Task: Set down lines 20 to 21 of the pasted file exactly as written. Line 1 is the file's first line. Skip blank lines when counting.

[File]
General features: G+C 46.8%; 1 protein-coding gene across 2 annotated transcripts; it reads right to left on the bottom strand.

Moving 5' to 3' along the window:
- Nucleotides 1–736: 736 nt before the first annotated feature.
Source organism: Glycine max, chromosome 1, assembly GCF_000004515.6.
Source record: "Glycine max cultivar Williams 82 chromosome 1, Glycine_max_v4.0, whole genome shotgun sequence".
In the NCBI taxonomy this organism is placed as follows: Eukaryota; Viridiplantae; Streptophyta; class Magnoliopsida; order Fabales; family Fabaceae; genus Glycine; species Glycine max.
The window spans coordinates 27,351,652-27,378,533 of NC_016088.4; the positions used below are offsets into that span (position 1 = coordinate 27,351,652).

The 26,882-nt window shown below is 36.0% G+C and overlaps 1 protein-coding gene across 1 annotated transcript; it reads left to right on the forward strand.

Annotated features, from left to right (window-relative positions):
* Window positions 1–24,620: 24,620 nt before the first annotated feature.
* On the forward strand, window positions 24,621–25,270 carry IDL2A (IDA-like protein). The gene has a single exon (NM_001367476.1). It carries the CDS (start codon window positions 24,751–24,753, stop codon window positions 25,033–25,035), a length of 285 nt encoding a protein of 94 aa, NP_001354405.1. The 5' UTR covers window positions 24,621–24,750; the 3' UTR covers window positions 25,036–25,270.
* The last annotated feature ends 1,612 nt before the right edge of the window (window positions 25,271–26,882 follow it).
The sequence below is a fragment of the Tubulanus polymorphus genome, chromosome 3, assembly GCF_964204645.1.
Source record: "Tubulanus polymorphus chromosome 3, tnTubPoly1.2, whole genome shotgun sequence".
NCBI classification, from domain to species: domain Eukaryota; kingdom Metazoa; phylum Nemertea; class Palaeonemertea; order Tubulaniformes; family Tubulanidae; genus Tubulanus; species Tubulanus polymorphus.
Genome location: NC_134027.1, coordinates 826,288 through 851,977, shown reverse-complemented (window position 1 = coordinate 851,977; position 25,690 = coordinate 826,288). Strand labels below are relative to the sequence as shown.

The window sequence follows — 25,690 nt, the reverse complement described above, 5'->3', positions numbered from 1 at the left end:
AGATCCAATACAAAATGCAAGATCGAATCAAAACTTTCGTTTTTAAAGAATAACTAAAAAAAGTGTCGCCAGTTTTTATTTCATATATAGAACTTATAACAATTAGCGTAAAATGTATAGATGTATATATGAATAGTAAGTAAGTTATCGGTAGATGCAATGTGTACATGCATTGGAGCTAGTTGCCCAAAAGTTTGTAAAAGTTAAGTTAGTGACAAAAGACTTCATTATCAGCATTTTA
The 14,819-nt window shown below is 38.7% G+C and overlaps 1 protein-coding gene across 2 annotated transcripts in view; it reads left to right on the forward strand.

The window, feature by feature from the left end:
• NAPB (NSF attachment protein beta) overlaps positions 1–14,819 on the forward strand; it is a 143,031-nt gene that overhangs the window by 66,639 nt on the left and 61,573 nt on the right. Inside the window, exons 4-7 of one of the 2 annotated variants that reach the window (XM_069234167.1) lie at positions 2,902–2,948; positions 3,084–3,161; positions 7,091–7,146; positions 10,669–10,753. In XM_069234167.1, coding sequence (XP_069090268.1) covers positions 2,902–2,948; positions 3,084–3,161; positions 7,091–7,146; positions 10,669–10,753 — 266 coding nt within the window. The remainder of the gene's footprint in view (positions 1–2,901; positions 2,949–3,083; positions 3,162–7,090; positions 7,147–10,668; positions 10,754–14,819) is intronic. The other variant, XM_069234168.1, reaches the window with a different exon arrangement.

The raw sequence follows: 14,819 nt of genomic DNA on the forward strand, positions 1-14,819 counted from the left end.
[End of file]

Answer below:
The window, feature by feature from the left end:
• NAPB (NSF attachment protein beta) overlaps positions 1–14,819 on the forward strand; it is a 143,031-nt gene that overhangs the window by 66,639 nt on the left and 61,573 nt on the right. Inside the window, exons 4-7 of one of the 2 annotated variants that reach the window (XM_069234167.1) lie at positions 2,902–2,948; positions 3,084–3,161; positions 7,091–7,146; positions 10,669–10,753. In XM_069234167.1, coding sequence (XP_069090268.1) covers positions 2,902–2,948; positions 3,084–3,161; positions 7,091–7,146; positions 10,669–10,753 — 266 coding nt within the window. The remainder of the gene's footprint in view (positions 1–2,901; positions 2,949–3,083; positions 3,162–7,090; positions 7,147–10,668; positions 10,754–14,819) is intronic. The other variant, XM_069234168.1, reaches the window with a different exon arrangement.